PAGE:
Samsung Display has released a video demonstrating a rather idealistic take on the future of tech, and sees its panels delving much deeper into consumer and enterprise markets than currently seen. The clip, which was a part of the company’s analyst day back in November and has since just leaked into the wild, once again outlines Samsung’s admirable ambition, but despite this, could we really envision a world where almost everything on view – from floors to coffee cups – sports some description of integrated Samsung display? It should come as very little surprise that Samsung Display not only believes this to be possible, but sees this as a natural progression in years to come.
Despite Samsung having been accused, on more than one occasion, of stealing ideas for products from certain other companies, one could never call the South Korean giant out for lacking ambition. The Galaxy maker never seems deterred in its efforts to try out new products and services, and although some do, inevitably, hit the ground like a lead balloon, others – like the phablet Galaxy Note, for example – have proven seminal.
The video consists of CGI renders, and presents quite a significant leap forward from the kind of interaction to which we are currently accustomed. Intriguingly, we would, in the eyes of Samsung Display, still be clutching a couple of our connected devices, but at the same time, biometric fingerprint sensors will be readily accessible through other devices found pretty much everywhere; taking us straight to the content and services we require in a seamless fashion.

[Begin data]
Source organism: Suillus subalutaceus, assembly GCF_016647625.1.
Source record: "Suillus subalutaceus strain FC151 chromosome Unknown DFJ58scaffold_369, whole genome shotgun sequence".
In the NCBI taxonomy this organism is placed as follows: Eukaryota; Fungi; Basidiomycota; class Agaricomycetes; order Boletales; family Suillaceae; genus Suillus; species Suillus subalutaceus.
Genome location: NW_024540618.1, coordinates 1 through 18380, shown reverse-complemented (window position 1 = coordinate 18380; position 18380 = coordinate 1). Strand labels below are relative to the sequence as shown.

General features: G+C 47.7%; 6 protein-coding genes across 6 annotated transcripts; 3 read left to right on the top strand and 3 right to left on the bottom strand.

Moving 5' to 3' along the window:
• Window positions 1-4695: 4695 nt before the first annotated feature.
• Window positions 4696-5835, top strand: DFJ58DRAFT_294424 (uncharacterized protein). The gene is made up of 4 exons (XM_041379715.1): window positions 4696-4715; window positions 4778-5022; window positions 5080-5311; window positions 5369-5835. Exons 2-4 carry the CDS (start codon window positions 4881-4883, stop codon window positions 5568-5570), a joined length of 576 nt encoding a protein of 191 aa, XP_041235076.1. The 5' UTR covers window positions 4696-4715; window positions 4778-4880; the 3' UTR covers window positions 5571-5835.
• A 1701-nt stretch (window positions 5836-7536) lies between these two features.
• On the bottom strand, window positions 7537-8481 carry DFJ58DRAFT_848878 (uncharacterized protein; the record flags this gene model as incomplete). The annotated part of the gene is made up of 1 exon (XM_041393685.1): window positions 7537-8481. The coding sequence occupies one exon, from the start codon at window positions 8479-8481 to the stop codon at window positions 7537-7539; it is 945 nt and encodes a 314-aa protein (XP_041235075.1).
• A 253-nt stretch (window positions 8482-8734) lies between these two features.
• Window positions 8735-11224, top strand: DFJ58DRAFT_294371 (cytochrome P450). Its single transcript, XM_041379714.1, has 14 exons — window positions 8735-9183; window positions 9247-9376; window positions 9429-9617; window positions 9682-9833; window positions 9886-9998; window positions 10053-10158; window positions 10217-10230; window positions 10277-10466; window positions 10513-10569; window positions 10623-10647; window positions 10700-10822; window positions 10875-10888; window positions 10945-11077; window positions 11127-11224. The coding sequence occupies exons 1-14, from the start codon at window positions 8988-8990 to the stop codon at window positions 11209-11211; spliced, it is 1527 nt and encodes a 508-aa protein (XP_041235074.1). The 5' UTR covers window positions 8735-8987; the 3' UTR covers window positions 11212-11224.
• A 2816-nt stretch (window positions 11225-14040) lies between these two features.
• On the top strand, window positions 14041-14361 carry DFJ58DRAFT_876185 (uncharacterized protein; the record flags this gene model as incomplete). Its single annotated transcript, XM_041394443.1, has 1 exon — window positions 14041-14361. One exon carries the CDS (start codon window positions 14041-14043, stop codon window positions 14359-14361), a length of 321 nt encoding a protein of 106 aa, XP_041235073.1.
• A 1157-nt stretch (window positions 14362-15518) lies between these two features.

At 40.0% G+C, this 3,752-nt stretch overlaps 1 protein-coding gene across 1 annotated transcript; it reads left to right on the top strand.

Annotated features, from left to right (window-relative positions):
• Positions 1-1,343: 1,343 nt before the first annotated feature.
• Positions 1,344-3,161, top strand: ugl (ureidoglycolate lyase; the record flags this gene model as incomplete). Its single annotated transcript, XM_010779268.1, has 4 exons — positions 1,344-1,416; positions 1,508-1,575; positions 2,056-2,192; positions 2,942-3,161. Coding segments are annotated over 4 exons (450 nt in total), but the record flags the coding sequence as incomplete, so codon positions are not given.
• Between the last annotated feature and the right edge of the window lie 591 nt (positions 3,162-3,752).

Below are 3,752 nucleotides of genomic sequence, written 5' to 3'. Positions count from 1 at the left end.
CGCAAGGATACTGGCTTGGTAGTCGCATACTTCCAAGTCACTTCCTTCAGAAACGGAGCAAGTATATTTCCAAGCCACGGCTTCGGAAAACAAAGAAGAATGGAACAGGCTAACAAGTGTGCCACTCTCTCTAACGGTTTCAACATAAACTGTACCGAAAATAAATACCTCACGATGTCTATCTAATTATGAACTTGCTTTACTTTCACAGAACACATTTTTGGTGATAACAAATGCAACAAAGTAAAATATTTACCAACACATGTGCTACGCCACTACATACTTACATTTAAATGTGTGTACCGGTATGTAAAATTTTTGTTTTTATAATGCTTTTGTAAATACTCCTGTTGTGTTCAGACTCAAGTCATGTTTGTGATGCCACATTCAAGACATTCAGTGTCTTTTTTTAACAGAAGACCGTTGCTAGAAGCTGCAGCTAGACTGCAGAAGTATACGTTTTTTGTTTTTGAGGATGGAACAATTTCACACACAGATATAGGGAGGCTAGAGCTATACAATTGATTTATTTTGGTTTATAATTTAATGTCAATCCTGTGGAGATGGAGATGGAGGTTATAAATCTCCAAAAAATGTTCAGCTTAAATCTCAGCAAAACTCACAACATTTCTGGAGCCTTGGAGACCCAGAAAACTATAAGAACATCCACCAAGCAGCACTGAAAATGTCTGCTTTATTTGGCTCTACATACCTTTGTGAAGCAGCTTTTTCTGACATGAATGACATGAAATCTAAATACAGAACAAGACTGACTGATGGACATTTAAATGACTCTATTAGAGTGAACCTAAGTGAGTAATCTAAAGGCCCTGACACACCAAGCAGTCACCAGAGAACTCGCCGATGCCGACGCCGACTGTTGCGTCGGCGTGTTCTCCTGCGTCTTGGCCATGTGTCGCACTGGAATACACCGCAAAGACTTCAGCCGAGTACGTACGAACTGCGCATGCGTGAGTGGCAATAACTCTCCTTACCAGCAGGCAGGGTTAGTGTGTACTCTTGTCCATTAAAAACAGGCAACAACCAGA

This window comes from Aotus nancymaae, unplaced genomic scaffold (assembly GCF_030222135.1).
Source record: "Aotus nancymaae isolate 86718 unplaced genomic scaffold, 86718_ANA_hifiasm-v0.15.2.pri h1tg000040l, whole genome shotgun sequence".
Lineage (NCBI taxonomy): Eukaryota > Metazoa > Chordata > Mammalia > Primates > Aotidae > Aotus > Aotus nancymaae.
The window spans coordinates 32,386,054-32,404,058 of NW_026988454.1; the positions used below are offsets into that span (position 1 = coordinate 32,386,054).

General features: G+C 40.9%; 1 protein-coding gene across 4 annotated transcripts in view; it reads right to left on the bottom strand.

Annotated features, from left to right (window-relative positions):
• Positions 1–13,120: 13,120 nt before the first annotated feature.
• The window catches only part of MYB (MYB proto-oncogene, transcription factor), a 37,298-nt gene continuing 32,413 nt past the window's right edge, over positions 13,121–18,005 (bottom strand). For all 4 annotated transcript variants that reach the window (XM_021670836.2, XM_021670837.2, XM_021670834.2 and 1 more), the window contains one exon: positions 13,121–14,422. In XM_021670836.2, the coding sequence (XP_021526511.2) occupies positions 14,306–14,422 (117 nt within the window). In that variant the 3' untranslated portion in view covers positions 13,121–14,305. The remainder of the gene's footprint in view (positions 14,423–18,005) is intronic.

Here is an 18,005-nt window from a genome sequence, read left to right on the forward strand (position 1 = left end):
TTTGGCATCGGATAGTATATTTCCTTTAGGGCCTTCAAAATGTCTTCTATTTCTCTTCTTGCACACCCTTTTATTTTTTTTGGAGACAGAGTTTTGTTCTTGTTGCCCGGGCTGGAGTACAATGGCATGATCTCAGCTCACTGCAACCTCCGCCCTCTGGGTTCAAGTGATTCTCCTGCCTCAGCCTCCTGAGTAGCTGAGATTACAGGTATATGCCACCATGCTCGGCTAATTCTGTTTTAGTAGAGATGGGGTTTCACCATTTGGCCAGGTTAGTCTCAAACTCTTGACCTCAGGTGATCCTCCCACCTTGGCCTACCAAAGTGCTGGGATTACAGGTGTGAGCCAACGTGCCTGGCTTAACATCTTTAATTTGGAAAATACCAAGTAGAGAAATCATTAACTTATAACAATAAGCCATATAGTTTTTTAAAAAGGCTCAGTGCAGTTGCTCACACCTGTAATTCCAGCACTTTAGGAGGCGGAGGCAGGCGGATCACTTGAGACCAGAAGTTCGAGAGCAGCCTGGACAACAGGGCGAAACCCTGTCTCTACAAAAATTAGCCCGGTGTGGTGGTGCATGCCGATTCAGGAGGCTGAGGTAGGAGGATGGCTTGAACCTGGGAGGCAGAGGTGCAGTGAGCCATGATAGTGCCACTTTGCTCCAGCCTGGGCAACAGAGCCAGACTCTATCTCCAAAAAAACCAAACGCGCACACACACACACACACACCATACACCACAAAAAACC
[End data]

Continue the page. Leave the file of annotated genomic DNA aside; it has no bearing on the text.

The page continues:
Even as a simple analyst day keynote, this is fairly audacious thinking from Samsung, and although some will scoff at this video and some of the ideas presented, it’s not beyond the realms of possibility that tech will evolve into something representative of what you see below.
After all, it has only been six years since the iPhone came along and revolutionized the smartphone industry, and even in the relatively short space of time since, the market has continued to evolve exponentially. It is becoming increasingly hard to avoid technology on a second-by-second basis, and as improvements continue to be made and our dependency heightens, could this be a realistic take on our future?
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